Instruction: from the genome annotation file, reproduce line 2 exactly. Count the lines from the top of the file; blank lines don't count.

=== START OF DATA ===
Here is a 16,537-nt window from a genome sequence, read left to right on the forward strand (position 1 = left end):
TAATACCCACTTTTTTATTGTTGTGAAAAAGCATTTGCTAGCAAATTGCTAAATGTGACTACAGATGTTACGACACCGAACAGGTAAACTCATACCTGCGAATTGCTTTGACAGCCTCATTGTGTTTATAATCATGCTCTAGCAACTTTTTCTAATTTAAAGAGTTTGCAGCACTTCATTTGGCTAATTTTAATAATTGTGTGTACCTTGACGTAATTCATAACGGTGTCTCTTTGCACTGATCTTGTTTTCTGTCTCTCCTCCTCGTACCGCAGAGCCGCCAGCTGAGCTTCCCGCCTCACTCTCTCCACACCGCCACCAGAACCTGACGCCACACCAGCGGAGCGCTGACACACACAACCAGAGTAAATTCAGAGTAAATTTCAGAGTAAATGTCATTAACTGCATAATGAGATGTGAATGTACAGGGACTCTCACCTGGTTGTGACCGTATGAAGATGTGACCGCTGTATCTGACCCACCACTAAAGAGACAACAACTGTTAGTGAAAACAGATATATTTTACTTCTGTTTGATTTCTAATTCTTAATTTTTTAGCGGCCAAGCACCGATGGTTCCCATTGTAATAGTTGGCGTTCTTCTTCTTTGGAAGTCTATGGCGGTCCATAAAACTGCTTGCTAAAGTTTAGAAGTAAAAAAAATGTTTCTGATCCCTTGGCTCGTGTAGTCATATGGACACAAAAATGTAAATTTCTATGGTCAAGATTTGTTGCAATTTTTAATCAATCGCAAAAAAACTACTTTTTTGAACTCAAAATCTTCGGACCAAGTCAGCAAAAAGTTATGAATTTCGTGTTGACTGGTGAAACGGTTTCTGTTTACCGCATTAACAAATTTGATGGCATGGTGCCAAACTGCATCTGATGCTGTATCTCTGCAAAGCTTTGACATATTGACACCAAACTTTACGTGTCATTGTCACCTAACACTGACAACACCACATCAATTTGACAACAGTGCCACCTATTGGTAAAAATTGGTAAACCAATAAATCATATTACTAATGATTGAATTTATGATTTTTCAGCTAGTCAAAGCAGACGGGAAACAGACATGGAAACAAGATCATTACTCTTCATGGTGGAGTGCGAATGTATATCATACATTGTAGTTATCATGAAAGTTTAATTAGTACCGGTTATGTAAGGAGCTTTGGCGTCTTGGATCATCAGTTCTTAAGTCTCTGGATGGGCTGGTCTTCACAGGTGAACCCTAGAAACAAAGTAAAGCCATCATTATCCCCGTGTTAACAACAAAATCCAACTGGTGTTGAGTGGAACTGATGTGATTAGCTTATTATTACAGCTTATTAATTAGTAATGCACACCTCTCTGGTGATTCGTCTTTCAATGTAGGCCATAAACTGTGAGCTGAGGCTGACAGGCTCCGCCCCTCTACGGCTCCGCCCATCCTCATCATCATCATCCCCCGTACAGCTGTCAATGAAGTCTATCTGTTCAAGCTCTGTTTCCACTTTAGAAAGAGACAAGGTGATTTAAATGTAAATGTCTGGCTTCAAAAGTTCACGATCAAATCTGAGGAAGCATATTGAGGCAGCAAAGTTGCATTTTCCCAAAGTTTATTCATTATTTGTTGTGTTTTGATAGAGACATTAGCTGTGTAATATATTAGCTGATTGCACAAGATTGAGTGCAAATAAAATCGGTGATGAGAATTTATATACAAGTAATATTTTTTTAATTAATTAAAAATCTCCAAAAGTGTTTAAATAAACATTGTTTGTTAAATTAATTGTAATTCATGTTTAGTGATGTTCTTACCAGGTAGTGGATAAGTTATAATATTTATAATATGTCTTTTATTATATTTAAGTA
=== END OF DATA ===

TAATACCCACTTTTTTATTGTTGTGAAAAAGCATTTGCTAGCAAATTGCTAAATGTGACTACAGATGTTACGACACCGAACAGGTAAACTCATACCTGCGAATTGCTTTGACAGCCTCATTGTGTTTATAATCATGCTCTAGCAACTTTTTCTAATTTAAAGAGTTTGCAGCACTTCATTTGGCTAATTTTAATAATTGTGTGTACCTTGACGTAATTCATAACGGTGTCTCTTTGCACTGATCTTGTTTTCTGTCTCTCCTCCTCGTACCGCAGAGCCGCCAGCTGAGCTTCCCGCCTCACTCTCTCCACACCGCCACCAGAACCTGACGCCACACCAGCGGAGCGCTGACACACACAACCAGAGTAAATTCAGAGTAAATTTCAGAGTAAATGTCATTAACTGCATAATGAGATGTGAATGTACAGGGACTCTCACCTGGTTGTGACCGTATGAAGATGTGACCGCTGTATCTGACCCACCACTAAAGAGACAACAACTGTTAGTGAAAACAGATATATTTTACTTCTGTTTGATTTCTAATTCTTAATTTTTTAGCGGCCAAGCACCGATGGTTCCCATTGTAATAGTTGGCGTTCTTCTTCTTTGGAAGTCTATGGCGGTCCATAAAACTGCTTGCTAAAGTTTAGAAGTAAAAAAAATGTTTCTGATCCCTTGGCTCGTGTAGTCATATGGACACAAAAATGTAAATTTCTATGGTCAAGATTTGTTGCAATTTTTAATCAATCGCAAAAAAACTACTTTTTTGAACTCAAAATCTTCGGACCAAGTCAGCAAAAAGTTATGAATTTCGTGTTGACTGGTGAAACGGTTTCTGTTTACCGCATTAACAAATTTGATGGCATGGTGCCAAACTGCATCTGATGCTGTATCTCTGCAAAGCTTTGACATATTGACACCAAACTTTACGTGTCATTGTCACCTAACACTGACAACACCACATCAATTTGACAACAGTGCCACCTATTGGTAAAAATTGGTAAACCAATAAATCATATTACTAATGATTGAATTTATGATTTTTCAGCTAGTCAAAGCAGACGGGAAACAGACATGGAAACAAGATCATTACTCTTCATGGTGGAGTGCGAATGTATATCATACATTGTAGTTATCATGAAAGTTTAATTAGTACCGGTTATGTAAGGAGCTTTGGCGTCTTGGATCATCAGTTCTTAAGTCTCTGGATGGGCTGGTCTTCACAGGTGAACCCTAGAAACAAAGTAAAGCCATCATTATCCCCGTGTTAACAACAAAATCCAACTGGTGTTGAGTGGAACTGATGTGATTAGCTTATTATTACAGCTTATTAATTAGTAATGCACACCTCTCTGGTGATTCGTCTTTCAATGTAGGCCATAAACTGTGAGCTGAGGCTGACAGGCTCCGCCCCTCTACGGCTCCGCCCATCCTCATCATCATCATCCCCCGTACAGCTGTCAATGAAGTCTATCTGTTCAAGCTCTGTTTCCACTTTAGAAAGAGACAAGGTGATTTAAATGTAAATGTCTGGCTTCAAAAGTTCACGATCAAATCTGAGGAAGCATATTGAGGCAGCAAAGTTGCATTTTCCCAAAGTTTATTCATTATTTGTTGTGTTTTGATAGAGACATTAGCTGTGTAATATATTAGCTGATTGCACAAGATTGAGTGCAAATAAAATCGGTGATGAGAATTTATATACAAGTAATATTTTTTTAATTAATTAAAAATCTCCAAAAGTGTTTAAATAAACATTGTTTGTTAAATTAATTGTAATTCATGTTTAGTGATGTTCTTACCAGGTAGTGGATAAGTTATAATATTTATAATATGTCTTTTATTATATTTAAGTA